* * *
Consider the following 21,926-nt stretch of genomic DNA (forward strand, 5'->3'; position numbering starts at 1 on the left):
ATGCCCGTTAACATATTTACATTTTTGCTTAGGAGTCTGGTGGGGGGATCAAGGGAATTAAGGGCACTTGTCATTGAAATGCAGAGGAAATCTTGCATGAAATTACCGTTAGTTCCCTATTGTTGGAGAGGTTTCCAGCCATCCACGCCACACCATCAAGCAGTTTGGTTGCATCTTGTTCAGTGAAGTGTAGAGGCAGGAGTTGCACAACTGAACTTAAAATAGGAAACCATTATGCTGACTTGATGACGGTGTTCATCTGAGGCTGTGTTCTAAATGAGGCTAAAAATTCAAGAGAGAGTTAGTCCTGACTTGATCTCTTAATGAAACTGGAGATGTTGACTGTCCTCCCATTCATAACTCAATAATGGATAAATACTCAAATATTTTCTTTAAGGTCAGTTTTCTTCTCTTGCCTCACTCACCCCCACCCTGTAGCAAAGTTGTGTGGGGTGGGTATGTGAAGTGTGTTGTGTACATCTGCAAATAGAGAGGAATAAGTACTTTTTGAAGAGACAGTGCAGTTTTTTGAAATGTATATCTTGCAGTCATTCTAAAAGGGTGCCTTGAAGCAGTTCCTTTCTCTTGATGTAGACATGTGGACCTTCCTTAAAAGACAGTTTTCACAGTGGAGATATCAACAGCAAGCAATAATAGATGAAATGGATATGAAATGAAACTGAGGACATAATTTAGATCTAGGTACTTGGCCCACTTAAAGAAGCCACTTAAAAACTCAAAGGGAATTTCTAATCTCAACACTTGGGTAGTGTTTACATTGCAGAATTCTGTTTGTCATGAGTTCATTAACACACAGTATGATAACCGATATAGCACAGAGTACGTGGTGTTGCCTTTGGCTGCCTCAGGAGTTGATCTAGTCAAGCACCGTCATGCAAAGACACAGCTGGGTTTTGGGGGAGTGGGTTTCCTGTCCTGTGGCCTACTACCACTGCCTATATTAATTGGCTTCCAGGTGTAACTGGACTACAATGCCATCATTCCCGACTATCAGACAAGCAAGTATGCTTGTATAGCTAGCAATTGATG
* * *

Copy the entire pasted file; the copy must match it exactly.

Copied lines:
Consider the following 21,926-nt stretch of genomic DNA (forward strand, 5'->3'; position numbering starts at 1 on the left):
ATGCCCGTTAACATATTTACATTTTTGCTTAGGAGTCTGGTGGGGGGATCAAGGGAATTAAGGGCACTTGTCATTGAAATGCAGAGGAAATCTTGCATGAAATTACCGTTAGTTCCCTATTGTTGGAGAGGTTTCCAGCCATCCACGCCACACCATCAAGCAGTTTGGTTGCATCTTGTTCAGTGAAGTGTAGAGGCAGGAGTTGCACAACTGAACTTAAAATAGGAAACCATTATGCTGACTTGATGACGGTGTTCATCTGAGGCTGTGTTCTAAATGAGGCTAAAAATTCAAGAGAGAGTTAGTCCTGACTTGATCTCTTAATGAAACTGGAGATGTTGACTGTCCTCCCATTCATAACTCAATAATGGATAAATACTCAAATATTTTCTTTAAGGTCAGTTTTCTTCTCTTGCCTCACTCACCCCCACCCTGTAGCAAAGTTGTGTGGGGTGGGTATGTGAAGTGTGTTGTGTACATCTGCAAATAGAGAGGAATAAGTACTTTTTGAAGAGACAGTGCAGTTTTTTGAAATGTATATCTTGCAGTCATTCTAAAAGGGTGCCTTGAAGCAGTTCCTTTCTCTTGATGTAGACATGTGGACCTTCCTTAAAAGACAGTTTTCACAGTGGAGATATCAACAGCAAGCAATAATAGATGAAATGGATATGAAATGAAACTGAGGACATAATTTAGATCTAGGTACTTGGCCCACTTAAAGAAGCCACTTAAAAACTCAAAGGGAATTTCTAATCTCAACACTTGGGTAGTGTTTACATTGCAGAATTCTGTTTGTCATGAGTTCATTAACACACAGTATGATAACCGATATAGCACAGAGTACGTGGTGTTGCCTTTGGCTGCCTCAGGAGTTGATCTAGTCAAGCACCGTCATGCAAAGACACAGCTGGGTTTTGGGGGAGTGGGTTTCCTGTCCTGTGGCCTACTACCACTGCCTATATTAATTGGCTTCCAGGTGTAACTGGACTACAATGCCATCATTCCCGACTATCAGACAAGCAAGTATGCTTGTATAGCTAGCAATTGATG